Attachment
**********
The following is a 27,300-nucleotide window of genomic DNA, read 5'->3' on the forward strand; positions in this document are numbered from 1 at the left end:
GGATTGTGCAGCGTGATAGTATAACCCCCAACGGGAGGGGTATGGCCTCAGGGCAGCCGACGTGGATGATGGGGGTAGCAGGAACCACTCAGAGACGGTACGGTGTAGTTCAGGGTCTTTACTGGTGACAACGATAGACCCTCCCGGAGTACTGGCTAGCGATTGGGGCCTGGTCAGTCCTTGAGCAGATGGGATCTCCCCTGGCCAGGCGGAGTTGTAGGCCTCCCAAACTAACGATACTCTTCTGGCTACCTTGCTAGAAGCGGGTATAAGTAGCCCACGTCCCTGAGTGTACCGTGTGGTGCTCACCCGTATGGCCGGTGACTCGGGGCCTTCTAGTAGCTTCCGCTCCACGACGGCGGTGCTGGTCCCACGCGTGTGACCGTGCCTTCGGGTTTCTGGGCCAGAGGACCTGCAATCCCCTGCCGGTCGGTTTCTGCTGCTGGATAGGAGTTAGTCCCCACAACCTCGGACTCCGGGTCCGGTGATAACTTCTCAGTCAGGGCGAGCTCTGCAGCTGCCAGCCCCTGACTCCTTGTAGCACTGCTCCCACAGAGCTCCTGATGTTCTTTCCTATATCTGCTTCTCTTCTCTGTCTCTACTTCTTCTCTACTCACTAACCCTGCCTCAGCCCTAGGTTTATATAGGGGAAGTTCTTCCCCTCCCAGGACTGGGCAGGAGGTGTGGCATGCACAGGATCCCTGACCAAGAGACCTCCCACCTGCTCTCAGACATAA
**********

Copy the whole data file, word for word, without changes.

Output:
The following is a 27,300-nucleotide window of genomic DNA, read 5'->3' on the forward strand; positions in this document are numbered from 1 at the left end:
GGATTGTGCAGCGTGATAGTATAACCCCCAACGGGAGGGGTATGGCCTCAGGGCAGCCGACGTGGATGATGGGGGTAGCAGGAACCACTCAGAGACGGTACGGTGTAGTTCAGGGTCTTTACTGGTGACAACGATAGACCCTCCCGGAGTACTGGCTAGCGATTGGGGCCTGGTCAGTCCTTGAGCAGATGGGATCTCCCCTGGCCAGGCGGAGTTGTAGGCCTCCCAAACTAACGATACTCTTCTGGCTACCTTGCTAGAAGCGGGTATAAGTAGCCCACGTCCCTGAGTGTACCGTGTGGTGCTCACCCGTATGGCCGGTGACTCGGGGCCTTCTAGTAGCTTCCGCTCCACGACGGCGGTGCTGGTCCCACGCGTGTGACCGTGCCTTCGGGTTTCTGGGCCAGAGGACCTGCAATCCCCTGCCGGTCGGTTTCTGCTGCTGGATAGGAGTTAGTCCCCACAACCTCGGACTCCGGGTCCGGTGATAACTTCTCAGTCAGGGCGAGCTCTGCAGCTGCCAGCCCCTGACTCCTTGTAGCACTGCTCCCACAGAGCTCCTGATGTTCTTTCCTATATCTGCTTCTCTTCTCTGTCTCTACTTCTTCTCTACTCACTAACCCTGCCTCAGCCCTAGGTTTATATAGGGGAAGTTCTTCCCCTCCCAGGACTGGGCAGGAGGTGTGGCATGCACAGGATCCCTGACCAAGAGACCTCCCACCTGCTCTCAGACATAA